The three taikyoku kata. The five heian (pinan) kata. And so on, one by one. The three tekki (naihanchi) kata. Not a word said, just the name of the next kata after a short rest between each. Both bassai kata. Ji’in, jion.
It was the best kind of competition, both of us showing our stuff while respecting the other. We just wanted to show good kata, not to be better than the other person. Jion, nijushi. I began to wonder how far we would go, when he would say something. I hadn’t yet learned either of the gojushiho kata. If memory serves, I knew a couple more kata than she did. I hesitated, looked at him, got no signal of any kind, which I took as a go-ahead. He called a couple more kata, but I think it was getting clear that my breadth had exceeded my depth and there was no purpose in going further.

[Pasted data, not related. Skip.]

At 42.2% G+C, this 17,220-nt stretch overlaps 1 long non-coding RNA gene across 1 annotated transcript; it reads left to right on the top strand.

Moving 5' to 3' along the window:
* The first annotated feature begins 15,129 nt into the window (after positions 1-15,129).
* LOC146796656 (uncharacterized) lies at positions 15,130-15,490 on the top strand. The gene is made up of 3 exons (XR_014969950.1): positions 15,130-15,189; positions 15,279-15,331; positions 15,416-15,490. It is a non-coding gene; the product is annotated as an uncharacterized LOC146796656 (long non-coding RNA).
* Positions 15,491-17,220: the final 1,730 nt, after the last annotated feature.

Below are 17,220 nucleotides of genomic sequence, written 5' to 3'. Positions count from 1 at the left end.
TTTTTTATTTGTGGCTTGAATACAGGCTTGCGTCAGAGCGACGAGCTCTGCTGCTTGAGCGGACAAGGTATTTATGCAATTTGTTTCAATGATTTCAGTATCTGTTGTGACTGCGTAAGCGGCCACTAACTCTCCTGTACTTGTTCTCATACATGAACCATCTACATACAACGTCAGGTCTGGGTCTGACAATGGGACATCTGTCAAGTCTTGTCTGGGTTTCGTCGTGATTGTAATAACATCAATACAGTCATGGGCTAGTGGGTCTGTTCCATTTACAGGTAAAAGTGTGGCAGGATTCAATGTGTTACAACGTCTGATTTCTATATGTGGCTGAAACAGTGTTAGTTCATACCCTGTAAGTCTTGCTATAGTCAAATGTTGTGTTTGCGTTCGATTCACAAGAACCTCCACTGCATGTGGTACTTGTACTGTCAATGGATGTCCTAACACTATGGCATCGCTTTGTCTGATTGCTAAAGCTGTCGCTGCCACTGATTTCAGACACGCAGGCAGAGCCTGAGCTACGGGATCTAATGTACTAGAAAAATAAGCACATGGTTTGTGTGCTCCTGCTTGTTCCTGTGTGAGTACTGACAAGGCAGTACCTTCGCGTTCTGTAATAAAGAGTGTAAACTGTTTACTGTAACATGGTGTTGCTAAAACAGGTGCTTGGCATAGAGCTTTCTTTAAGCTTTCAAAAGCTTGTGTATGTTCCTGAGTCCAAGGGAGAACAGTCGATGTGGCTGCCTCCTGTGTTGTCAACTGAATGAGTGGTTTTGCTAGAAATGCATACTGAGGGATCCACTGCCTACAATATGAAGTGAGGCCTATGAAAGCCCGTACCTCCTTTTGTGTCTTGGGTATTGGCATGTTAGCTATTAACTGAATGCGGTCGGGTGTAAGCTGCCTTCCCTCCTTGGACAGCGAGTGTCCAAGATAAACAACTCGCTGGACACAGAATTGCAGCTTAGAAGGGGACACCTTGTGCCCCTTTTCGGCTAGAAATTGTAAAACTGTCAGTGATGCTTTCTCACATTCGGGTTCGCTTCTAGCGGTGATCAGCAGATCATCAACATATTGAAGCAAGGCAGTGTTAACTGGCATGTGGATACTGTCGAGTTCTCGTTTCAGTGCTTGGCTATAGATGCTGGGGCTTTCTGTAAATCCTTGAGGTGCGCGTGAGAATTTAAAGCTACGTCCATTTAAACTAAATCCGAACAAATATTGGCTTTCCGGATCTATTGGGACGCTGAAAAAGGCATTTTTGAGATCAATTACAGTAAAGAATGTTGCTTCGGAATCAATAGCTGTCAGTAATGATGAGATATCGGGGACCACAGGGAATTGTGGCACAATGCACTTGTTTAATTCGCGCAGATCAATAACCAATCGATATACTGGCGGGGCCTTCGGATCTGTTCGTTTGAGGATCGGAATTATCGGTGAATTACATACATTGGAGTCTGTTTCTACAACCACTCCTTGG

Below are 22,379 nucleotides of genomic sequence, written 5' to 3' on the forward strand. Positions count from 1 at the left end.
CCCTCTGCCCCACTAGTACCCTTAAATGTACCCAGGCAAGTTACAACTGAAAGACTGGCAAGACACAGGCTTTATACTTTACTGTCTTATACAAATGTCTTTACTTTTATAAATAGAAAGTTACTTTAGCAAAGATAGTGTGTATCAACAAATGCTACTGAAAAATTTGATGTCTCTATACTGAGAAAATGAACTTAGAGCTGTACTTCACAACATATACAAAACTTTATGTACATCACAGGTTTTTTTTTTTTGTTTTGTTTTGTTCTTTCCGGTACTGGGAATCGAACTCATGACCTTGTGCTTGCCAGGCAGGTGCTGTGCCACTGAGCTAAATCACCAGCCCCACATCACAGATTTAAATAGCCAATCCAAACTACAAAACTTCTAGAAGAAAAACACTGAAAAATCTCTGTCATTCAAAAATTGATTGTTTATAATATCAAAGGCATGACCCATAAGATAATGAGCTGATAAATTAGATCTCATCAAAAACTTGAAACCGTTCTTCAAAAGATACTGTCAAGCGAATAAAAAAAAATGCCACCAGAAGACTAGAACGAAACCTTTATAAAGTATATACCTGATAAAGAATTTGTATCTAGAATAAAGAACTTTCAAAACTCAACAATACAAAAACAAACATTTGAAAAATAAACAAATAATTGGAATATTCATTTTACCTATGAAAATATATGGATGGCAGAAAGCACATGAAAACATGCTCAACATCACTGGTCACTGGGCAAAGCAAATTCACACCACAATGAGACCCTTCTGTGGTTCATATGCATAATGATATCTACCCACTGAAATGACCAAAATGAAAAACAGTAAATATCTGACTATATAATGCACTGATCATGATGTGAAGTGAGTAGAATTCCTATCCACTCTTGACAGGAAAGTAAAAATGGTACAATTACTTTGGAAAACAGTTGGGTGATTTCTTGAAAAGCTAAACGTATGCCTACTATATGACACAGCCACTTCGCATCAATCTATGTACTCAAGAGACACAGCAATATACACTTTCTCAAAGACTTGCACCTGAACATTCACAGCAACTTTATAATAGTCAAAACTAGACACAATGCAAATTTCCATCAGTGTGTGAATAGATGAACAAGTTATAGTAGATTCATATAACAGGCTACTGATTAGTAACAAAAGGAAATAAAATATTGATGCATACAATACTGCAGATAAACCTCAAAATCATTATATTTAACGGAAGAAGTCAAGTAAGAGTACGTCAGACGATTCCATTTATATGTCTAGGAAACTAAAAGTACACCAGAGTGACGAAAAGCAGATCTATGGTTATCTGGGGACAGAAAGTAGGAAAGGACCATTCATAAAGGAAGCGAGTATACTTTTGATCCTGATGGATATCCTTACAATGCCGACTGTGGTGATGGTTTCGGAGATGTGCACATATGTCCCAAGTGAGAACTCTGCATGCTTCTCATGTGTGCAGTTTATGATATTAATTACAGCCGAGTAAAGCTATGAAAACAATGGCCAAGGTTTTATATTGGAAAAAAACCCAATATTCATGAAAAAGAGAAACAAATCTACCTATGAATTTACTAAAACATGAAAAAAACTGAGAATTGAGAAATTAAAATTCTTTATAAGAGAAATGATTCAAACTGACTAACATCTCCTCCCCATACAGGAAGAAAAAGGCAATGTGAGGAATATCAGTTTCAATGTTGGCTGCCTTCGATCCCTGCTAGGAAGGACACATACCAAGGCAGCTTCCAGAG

He never did say much more and I was uneasy, unsure what his purpose had been , what he had been looking for. Yet there was nothing negative, either. We finished off with some basics, bowed and exchanged thanks and goodbyes.
(II) All of this comes on the heels of an excellent practice last week (already blogged) in which we spent over two hours on a single weapon, the nunchaku, rather than the usual run through several weapons. Depth to balance out the breadth, and much appreciated.
(III) Sometimes I get little blasts from the past, very specific memories of places where I practiced. One late night outdoors in Texas, in the space between my parents’ house and the neighbors, as the air conditioner whirred into the night. I can still feel that night’s breeze cooling me between kata. I had taken my bo staff with me on that trip, and ran again and again through the selection of bo kata I knew. No one was watching, but it felt like anyone could be watching, and I knew that my kata were good.